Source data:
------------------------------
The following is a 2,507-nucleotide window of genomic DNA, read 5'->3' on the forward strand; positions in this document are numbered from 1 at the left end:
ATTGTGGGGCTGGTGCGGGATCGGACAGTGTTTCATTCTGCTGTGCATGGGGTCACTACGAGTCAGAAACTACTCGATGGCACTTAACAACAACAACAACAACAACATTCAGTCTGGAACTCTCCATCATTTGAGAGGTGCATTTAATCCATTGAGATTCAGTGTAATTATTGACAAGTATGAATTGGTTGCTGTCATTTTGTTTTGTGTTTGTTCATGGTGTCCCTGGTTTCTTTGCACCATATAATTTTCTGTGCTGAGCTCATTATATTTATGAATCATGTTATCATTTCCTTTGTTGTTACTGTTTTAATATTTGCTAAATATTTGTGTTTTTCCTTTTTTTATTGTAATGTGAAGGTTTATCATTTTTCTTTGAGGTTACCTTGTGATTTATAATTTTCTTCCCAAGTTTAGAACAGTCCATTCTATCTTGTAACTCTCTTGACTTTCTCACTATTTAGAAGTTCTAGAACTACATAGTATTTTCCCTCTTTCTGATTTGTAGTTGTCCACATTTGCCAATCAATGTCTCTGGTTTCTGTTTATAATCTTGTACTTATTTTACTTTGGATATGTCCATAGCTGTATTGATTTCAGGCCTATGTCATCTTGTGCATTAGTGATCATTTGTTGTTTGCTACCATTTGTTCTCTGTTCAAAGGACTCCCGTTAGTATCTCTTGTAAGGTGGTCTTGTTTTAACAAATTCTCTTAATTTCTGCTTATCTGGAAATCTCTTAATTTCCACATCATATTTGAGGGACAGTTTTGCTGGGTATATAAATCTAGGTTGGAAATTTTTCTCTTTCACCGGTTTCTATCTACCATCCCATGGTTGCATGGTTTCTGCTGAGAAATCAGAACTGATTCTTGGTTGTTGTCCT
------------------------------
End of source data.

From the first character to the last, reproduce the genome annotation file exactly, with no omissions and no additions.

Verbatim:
The following is a 2,507-nucleotide window of genomic DNA, read 5'->3' on the forward strand; positions in this document are numbered from 1 at the left end:
ATTGTGGGGCTGGTGCGGGATCGGACAGTGTTTCATTCTGCTGTGCATGGGGTCACTACGAGTCAGAAACTACTCGATGGCACTTAACAACAACAACAACAACAACATTCAGTCTGGAACTCTCCATCATTTGAGAGGTGCATTTAATCCATTGAGATTCAGTGTAATTATTGACAAGTATGAATTGGTTGCTGTCATTTTGTTTTGTGTTTGTTCATGGTGTCCCTGGTTTCTTTGCACCATATAATTTTCTGTGCTGAGCTCATTATATTTATGAATCATGTTATCATTTCCTTTGTTGTTACTGTTTTAATATTTGCTAAATATTTGTGTTTTTCCTTTTTTTATTGTAATGTGAAGGTTTATCATTTTTCTTTGAGGTTACCTTGTGATTTATAATTTTCTTCCCAAGTTTAGAACAGTCCATTCTATCTTGTAACTCTCTTGACTTTCTCACTATTTAGAAGTTCTAGAACTACATAGTATTTTCCCTCTTTCTGATTTGTAGTTGTCCACATTTGCCAATCAATGTCTCTGGTTTCTGTTTATAATCTTGTACTTATTTTACTTTGGATATGTCCATAGCTGTATTGATTTCAGGCCTATGTCATCTTGTGCATTAGTGATCATTTGTTGTTTGCTACCATTTGTTCTCTGTTCAAAGGACTCCCGTTAGTATCTCTTGTAAGGTGGTCTTGTTTTAACAAATTCTCTTAATTTCTGCTTATCTGGAAATCTCTTAATTTCCACATCATATTTGAGGGACAGTTTTGCTGGGTATATAAATCTAGGTTGGAAATTTTTCTCTTTCACCGGTTTCTATCTACCATCCCATGGTTGCATGGTTTCTGCTGAGAAATCAGAACTGATTCTTGGTTGTTGTCCT